Friday, August 31, 2018

Alaskan Adventure (SPSH 2018)

Robbie and I had a great time searching for all the items on the 2018 SPSH when we were in Alaska several weeks ago. Today I'm sharing a favorite for each entry, although I actually found multiple options for several of the items on this year's list!

1. The Rosiness of Red - flowers in the City of Palmer's Heritage Gardens.

2. Stripes - on this United States flag with 49 stars displayed at the Anchorage Museum. Alaska was admitted to the union as the 49th state on January 3, 1959. (Hawaii was admitted later that year as the 50th state.)

3. A Framed View - of Mount Denali from our private outhouse at Camp Denali.

4. Wings - on a seaplane observed from the control tower at the Alaska Aviation Museum.

5. Pedal Power - in front of the Antler Arch in Fairbanks.

6. Glorious Green - view from the Alaska Railroad Goldstar Car on the trip from Anchorage to Seward.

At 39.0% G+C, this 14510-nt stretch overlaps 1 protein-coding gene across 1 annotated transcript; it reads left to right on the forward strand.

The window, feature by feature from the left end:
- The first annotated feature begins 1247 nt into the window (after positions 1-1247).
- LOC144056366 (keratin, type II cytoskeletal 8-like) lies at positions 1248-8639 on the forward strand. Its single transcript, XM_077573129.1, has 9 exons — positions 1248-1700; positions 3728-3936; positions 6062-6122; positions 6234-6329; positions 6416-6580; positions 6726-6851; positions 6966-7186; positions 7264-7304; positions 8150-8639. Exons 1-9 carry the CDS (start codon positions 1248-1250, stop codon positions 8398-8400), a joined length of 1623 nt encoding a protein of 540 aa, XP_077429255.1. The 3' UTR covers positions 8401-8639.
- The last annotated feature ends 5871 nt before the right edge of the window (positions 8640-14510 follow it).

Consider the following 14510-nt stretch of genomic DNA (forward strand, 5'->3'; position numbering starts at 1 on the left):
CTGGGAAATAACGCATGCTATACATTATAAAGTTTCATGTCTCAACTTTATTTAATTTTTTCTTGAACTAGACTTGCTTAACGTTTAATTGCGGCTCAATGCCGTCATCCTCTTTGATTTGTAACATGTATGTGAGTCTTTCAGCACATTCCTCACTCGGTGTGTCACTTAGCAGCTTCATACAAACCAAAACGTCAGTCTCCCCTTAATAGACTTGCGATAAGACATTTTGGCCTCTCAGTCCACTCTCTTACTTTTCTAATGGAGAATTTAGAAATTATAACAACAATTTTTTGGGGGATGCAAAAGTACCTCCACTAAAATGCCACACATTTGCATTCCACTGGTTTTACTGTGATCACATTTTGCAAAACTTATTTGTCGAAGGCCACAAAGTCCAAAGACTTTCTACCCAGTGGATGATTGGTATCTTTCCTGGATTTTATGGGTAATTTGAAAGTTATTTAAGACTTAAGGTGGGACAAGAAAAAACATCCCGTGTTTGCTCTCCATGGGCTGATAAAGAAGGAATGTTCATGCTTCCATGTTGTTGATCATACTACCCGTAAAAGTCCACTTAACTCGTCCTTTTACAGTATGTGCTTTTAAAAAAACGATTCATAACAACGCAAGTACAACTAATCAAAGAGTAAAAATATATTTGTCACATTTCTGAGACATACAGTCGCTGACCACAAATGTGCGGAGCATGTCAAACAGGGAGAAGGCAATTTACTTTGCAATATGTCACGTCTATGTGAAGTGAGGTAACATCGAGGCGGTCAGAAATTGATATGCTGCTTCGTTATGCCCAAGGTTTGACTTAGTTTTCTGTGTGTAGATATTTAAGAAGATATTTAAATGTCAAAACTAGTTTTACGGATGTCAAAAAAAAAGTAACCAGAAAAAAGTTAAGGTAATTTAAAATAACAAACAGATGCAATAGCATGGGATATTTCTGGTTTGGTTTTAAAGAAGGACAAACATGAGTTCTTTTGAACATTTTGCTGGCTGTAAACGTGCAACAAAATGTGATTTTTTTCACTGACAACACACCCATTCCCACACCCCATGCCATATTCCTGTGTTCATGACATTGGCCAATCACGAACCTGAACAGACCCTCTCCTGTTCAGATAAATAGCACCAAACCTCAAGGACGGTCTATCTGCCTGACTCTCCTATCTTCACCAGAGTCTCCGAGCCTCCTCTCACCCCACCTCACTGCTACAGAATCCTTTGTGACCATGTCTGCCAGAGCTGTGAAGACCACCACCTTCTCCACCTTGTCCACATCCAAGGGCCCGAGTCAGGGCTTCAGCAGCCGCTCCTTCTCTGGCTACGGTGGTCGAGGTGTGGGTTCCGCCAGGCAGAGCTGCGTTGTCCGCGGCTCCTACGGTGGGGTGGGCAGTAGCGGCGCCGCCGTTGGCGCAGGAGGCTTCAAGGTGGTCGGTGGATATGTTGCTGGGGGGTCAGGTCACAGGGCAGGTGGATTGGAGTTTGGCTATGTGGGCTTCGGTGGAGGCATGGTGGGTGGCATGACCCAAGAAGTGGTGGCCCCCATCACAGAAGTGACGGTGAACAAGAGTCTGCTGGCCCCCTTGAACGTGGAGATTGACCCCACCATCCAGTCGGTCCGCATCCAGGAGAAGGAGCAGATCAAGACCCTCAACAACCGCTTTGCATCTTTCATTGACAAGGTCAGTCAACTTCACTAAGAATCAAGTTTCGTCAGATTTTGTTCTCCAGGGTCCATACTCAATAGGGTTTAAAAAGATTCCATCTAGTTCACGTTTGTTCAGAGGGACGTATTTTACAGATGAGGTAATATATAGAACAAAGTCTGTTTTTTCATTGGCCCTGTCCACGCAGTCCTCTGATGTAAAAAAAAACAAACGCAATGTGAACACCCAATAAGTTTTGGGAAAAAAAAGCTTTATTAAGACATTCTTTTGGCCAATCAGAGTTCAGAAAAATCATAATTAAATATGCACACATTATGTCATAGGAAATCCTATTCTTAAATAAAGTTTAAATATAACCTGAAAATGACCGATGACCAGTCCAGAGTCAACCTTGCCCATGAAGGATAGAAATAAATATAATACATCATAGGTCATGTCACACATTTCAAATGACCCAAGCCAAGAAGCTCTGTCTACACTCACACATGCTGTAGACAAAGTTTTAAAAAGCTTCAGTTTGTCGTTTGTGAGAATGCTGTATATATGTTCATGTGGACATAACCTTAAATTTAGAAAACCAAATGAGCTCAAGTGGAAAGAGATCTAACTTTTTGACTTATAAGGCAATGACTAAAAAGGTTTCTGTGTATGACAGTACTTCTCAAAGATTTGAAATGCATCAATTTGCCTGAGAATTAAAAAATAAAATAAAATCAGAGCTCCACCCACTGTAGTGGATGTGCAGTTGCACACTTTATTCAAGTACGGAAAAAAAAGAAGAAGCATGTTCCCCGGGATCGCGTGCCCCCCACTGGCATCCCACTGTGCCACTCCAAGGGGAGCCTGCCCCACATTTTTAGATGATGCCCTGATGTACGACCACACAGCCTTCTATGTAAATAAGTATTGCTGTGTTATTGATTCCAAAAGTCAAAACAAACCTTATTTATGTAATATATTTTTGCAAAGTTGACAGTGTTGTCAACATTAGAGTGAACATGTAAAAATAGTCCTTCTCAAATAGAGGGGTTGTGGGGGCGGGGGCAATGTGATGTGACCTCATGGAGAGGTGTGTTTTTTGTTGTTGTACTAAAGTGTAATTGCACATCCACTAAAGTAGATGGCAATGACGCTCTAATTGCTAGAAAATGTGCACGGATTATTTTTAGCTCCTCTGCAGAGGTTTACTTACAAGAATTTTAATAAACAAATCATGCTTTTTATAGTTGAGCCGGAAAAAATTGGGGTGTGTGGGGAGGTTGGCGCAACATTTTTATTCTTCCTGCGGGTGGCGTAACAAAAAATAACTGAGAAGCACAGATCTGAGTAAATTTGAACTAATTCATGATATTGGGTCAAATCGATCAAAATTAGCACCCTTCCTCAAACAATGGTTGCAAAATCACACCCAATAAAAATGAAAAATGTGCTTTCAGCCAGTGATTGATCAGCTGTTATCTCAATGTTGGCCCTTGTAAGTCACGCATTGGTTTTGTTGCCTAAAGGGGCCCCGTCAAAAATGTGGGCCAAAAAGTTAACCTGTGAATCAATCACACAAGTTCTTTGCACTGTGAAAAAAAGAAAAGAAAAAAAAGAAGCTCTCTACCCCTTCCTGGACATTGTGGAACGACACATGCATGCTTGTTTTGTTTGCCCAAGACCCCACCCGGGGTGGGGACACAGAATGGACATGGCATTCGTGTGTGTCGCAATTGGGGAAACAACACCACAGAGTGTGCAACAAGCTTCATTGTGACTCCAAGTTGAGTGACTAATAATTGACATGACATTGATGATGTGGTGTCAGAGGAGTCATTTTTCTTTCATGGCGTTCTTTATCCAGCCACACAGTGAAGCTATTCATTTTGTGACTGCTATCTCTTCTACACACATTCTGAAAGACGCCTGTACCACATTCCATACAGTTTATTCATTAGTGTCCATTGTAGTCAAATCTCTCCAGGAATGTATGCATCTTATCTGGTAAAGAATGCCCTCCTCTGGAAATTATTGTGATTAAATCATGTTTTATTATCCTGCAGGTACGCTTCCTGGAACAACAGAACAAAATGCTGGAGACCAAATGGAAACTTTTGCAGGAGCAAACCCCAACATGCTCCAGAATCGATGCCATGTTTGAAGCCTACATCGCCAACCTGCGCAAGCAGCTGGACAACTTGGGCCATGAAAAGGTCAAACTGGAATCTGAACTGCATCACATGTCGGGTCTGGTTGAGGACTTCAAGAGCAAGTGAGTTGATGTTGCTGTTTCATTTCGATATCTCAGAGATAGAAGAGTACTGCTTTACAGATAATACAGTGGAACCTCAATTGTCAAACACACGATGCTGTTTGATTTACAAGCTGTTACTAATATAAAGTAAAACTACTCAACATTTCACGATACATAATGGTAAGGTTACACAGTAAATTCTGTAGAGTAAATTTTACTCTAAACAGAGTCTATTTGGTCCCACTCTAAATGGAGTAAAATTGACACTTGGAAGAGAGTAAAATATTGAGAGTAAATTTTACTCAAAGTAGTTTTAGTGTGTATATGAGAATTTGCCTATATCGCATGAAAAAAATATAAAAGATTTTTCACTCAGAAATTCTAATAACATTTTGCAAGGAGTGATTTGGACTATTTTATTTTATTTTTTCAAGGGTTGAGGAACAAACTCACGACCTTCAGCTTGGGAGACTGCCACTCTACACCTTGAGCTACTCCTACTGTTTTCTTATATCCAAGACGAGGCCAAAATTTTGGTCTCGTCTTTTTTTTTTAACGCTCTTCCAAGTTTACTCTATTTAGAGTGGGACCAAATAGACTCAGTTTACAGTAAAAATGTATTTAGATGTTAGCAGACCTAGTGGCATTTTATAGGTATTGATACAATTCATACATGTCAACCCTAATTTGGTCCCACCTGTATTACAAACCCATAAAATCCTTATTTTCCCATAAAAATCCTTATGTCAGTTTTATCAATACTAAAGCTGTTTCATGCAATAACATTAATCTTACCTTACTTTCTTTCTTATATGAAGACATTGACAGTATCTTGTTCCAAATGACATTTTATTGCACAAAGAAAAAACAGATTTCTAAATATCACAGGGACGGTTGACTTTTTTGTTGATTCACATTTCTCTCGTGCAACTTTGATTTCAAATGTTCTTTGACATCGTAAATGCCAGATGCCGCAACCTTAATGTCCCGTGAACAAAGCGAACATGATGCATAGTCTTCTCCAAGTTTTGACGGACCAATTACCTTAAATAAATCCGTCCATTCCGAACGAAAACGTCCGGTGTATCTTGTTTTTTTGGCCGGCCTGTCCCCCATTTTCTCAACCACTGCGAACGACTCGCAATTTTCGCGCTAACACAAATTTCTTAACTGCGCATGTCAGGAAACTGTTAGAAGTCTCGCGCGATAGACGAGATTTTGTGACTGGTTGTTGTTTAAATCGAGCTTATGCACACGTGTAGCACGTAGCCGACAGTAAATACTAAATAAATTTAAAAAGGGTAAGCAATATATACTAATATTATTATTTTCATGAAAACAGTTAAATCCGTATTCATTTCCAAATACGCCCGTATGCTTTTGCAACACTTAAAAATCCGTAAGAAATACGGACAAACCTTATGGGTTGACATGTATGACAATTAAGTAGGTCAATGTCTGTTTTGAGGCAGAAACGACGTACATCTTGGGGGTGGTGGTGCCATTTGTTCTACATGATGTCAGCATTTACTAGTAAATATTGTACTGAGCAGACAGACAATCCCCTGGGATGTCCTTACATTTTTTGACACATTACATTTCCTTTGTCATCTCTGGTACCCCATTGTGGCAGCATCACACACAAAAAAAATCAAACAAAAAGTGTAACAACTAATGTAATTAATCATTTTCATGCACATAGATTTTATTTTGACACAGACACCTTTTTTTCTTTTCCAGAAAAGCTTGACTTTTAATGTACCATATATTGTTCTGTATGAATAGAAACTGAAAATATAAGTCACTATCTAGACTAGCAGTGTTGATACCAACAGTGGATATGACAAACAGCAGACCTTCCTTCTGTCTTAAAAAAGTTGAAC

7. An Unexpected Reflection - in the side mirror on our drive from Glenallen to Fairbanks. The sky in front of us was overcast and gray, but the reflection in the mirror shows blue skies (and Robbie taking the photo with his iPhone).

8. A Pile of - crab legs (Jumbo King, Dungeness, and Opilio) for my dinner near Copper River.

9. Looks Smaller Than You - because it's a little distance away enjoying a snack of fresh blueberries in Denali National Park. Do you see it?

It's a grizzly bear!

10. A Field of Plenty - spices, salts and dry pigments. This is one of the pieces on display as part of the special exhibit "Unsettled" at the Anchorage Museum.

11. Pretty in Pink - on the sidewalk in Anchorage.